Tackling Loneliness in London

As our population ages, we must ensure older people can thrive in our city. Too many older Londoners get lost in the crowd and are unable to make the most of later life.

Yesterday I went to a Techy Tea Party, hosted by Age UK London at the HQ of Amazon Audible. It was part of #happytochat, a new campaign from the Jo Cox Commission on Loneliness. The party reminded me of how important both personal and virtual connections can be for older people. It was great to know the older people there were being given new skills to help them connect with social networks. They’ll also be able to find vital information and services online in the future.

Commission on Loneliness
Everyone at Amazon Audible was #happytochat for the Jo Cox Commission on Loneliness!

My ambition is for every single Londoner to be an active citizen who is connected into their community. Digital inclusion is one of the ways we can make this happen. That’s why over the next year the Mayor will pilot Mi Wifi. It’s a scheme for lending wifi-enabled devices and teaching digital skills at local libraries and community centres. It focuses on digital inclusion for those groups less likely to be online, like older Londoners.

Of course, that’s just part of the picture. Last year, only around half of Londoners agreed that there are good relations between older and younger people in their local area. Around half agreed that people in their local area were happy to help their neighbours. Events like the Techy Tea Party can help change this dynamic by making time and space for real interaction.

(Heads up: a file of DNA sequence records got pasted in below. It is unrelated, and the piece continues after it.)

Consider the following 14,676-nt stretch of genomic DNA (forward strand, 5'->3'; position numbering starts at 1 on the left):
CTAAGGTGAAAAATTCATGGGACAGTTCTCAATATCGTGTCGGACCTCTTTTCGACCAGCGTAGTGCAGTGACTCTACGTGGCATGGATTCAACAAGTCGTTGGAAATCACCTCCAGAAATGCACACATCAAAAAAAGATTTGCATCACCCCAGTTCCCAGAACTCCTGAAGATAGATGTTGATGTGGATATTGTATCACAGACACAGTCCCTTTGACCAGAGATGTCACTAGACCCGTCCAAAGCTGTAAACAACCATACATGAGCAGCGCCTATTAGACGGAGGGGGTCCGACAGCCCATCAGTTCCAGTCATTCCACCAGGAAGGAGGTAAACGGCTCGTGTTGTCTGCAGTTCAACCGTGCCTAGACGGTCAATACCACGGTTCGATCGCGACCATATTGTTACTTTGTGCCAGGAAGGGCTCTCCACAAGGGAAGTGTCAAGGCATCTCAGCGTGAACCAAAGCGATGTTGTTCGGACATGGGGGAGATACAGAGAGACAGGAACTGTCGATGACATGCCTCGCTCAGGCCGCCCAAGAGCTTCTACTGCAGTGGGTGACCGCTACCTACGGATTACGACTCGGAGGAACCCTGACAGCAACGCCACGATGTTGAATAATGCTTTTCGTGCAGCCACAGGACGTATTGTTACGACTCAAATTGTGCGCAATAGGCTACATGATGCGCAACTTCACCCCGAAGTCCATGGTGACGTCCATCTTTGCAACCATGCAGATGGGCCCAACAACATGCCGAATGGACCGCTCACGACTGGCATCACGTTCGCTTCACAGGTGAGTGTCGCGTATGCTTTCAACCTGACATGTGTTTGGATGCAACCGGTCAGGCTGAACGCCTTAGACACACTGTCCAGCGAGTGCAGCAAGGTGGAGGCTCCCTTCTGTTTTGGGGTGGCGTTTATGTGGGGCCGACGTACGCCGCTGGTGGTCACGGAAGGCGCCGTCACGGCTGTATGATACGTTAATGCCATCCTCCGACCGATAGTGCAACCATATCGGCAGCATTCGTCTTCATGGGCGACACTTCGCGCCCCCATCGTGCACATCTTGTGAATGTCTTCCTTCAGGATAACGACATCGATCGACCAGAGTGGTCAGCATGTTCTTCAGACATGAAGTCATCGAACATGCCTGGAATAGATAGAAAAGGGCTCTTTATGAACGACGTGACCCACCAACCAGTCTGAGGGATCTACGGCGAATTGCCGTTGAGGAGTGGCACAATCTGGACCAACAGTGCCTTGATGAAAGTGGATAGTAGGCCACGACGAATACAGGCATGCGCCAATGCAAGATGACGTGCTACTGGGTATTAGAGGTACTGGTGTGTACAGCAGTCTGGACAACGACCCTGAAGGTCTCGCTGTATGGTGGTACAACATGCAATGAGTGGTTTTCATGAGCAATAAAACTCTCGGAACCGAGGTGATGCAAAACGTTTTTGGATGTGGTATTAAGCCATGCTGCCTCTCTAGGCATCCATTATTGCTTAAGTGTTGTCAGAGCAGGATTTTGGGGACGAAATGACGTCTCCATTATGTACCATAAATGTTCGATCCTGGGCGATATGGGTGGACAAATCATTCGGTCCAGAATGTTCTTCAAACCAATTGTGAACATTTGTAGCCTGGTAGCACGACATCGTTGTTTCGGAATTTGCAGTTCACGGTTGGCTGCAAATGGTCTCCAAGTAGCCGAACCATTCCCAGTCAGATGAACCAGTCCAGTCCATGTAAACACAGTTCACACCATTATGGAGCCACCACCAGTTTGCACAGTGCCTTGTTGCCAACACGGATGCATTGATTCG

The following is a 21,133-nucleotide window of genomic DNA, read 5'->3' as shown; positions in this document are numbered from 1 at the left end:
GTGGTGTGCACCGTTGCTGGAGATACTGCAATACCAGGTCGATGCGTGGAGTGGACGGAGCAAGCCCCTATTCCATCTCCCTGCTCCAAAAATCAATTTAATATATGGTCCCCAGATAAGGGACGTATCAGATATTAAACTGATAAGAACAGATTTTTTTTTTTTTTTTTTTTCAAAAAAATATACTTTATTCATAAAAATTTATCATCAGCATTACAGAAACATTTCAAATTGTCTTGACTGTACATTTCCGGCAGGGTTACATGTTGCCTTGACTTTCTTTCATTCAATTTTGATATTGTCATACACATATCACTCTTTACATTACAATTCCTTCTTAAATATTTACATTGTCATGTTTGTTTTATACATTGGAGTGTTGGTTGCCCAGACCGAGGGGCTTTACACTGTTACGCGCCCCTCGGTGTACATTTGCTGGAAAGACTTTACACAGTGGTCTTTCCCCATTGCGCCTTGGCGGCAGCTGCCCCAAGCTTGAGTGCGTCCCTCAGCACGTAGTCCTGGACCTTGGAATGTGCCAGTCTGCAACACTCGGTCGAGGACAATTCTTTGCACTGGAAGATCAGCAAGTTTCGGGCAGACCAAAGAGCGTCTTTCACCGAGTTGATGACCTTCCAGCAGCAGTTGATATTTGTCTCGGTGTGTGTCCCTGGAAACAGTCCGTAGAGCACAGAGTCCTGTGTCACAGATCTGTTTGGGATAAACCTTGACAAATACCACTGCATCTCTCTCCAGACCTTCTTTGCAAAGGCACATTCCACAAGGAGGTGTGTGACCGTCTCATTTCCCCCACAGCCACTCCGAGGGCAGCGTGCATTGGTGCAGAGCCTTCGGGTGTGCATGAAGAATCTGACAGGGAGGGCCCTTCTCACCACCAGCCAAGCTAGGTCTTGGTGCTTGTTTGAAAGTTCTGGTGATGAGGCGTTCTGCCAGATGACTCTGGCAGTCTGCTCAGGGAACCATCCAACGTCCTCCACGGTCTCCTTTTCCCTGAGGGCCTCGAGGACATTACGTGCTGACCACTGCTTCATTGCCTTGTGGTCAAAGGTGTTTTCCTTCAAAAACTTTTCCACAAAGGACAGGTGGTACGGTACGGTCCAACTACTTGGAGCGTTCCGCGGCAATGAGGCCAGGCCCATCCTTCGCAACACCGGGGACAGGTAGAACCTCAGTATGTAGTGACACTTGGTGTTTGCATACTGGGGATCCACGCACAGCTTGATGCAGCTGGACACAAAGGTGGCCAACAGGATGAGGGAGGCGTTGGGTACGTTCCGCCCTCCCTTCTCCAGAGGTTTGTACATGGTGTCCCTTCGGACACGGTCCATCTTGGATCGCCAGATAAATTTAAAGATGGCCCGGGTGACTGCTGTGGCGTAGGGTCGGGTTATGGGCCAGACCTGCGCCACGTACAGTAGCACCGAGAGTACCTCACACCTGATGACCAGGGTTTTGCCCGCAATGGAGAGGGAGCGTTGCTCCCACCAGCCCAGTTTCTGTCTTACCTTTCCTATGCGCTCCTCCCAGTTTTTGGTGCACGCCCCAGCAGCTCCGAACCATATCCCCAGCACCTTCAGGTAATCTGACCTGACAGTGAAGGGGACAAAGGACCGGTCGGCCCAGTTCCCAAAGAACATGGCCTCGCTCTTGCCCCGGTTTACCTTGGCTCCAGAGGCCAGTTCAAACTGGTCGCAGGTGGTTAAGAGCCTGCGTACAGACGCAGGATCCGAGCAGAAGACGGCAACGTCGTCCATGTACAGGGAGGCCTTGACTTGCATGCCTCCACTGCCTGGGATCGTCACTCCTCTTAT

Jo Cox’s vision to eliminate loneliness amongst older people resonates with me. Small interactions like a chat with your neighbour, an email to check in, or a conversation with a shopkeeper can help. These everyday connections can make a huge difference to the wellbeing of people and communities. Each of us has a part to play in making London a kinder, more connected place to live.

Matthew Ryder Q.C.

Deputy Mayor for Social Integration, Social Mobility and Community Engagement

Want to help reduce loneliness amongst older Londoners in your local area? Whether you have just a few hours or a month to spare, there are plenty of ways that you can help. Find a volunteering opportunity that suits you now.

Matthew Ryder

As Deputy Mayor for Social Integration, Social Mobility and Community Engagement, Matthew ensures that social mobility is central to the Mayor’s programmes. He leads the promotion of active citizenship across London and makes sure City Hall uses the best methods for measuring levels of social integration.

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